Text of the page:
Chapter

The Transnational Turn in Migration Studies and the Afghan Social Networks

Alessandro Monsutti

in Dispossession and Displacement

Published by British Academy

Published in print August 2010 | ISBN: 9780197264591
Published online February 2012 | e-ISBN: 9780191734397 | DOI: http://dx.doi.org/10.5871/bacad/9780197264591.003.0003

Series: British Academy Occasional Papers

The Transnational Turn in Migration Studies and the Afghan Social Networks

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Since the 1980s, migration has undergone various developments that have changed the understanding of the concept of migration. The former understanding of migration as the integration of the migrant in the host society or the return of the migrant to the society of origin was proceeded by complex migrations and multiple social relations across boundaries. This migration trend paved the way for the term ‘transnationalism’. This term suggests that sociocultural groups are no longer territorially defined but rather are defined through migrations, and a global ethnography has been created. This chapter illustrates the broad potential of the transnational approach by analysing Afghan refugees and migrants, particularly the Hazaras who originated in the mountainous region of Afghanistan. These refugees were a result of the 1978 communist coup and the 1979 Soviet intervention in Afghanistan. Afghan refugees form the largest displaced population. This exodus of the Afghans was not entirely dictated by war, insecurity and poverty but as well as the nomadic nature of their life where mobility is seen as a planned strategy. In migration and exile, the process of integration and definitive return are seldom achieved as movement and mobility is continuous.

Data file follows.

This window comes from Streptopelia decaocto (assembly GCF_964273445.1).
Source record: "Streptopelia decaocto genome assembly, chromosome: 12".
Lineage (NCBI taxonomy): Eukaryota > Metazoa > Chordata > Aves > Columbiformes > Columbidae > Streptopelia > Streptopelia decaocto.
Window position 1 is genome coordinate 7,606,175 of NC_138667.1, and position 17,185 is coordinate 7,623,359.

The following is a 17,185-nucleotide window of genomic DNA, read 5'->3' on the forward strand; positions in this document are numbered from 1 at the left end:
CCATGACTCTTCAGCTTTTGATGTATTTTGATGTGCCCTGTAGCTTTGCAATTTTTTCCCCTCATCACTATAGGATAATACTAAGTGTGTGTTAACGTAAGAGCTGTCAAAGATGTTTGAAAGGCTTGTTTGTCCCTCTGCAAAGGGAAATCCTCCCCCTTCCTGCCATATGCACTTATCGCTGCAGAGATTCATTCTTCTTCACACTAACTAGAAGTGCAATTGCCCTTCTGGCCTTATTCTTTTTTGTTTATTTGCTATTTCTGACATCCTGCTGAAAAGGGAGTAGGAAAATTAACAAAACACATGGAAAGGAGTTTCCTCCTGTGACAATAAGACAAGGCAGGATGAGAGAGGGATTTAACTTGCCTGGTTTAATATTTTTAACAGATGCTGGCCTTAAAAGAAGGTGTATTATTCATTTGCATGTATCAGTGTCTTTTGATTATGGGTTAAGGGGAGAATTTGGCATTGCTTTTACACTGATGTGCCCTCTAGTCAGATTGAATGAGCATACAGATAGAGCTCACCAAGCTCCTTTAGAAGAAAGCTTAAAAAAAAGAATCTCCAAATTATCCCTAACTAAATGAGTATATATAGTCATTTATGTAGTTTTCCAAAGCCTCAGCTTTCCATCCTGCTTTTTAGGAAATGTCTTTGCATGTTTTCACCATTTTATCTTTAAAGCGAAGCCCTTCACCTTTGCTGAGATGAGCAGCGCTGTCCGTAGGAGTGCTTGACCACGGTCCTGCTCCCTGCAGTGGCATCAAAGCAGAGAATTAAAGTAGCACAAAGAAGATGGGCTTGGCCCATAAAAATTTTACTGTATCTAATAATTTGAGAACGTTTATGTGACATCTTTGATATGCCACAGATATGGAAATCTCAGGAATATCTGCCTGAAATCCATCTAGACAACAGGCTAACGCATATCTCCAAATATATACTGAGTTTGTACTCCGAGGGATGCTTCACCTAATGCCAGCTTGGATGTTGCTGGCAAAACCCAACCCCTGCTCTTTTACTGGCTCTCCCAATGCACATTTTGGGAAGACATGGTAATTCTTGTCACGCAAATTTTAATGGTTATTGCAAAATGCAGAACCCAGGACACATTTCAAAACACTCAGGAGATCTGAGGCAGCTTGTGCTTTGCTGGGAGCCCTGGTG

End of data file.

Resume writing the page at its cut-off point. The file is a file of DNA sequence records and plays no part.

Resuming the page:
Keywords: complex migrations; multiple social relations; transnationalism; sociocultural groups; global ethnography; transnational approach; Afghan refugees

Chapter.  8841 words. 

Subjects: Migration Studies

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